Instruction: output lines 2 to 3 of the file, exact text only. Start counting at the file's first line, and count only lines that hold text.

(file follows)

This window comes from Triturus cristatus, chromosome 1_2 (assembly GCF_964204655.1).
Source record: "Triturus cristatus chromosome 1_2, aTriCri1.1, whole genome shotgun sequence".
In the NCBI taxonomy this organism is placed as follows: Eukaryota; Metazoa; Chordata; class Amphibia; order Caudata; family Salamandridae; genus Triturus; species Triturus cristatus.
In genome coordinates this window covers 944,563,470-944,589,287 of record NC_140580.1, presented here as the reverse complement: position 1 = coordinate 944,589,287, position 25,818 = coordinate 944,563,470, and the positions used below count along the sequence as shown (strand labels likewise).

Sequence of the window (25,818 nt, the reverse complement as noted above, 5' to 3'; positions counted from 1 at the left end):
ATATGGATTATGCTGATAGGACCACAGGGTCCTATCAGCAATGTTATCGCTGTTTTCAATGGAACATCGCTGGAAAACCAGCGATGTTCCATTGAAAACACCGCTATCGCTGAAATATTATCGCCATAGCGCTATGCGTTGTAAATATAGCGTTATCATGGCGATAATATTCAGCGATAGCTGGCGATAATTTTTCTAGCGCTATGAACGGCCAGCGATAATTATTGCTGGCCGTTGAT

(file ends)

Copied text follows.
Source record: "Triturus cristatus chromosome 1_2, aTriCri1.1, whole genome shotgun sequence".
In the NCBI taxonomy this organism is placed as follows: Eukaryota; Metazoa; Chordata; class Amphibia; order Caudata; family Salamandridae; genus Triturus; species Triturus cristatus.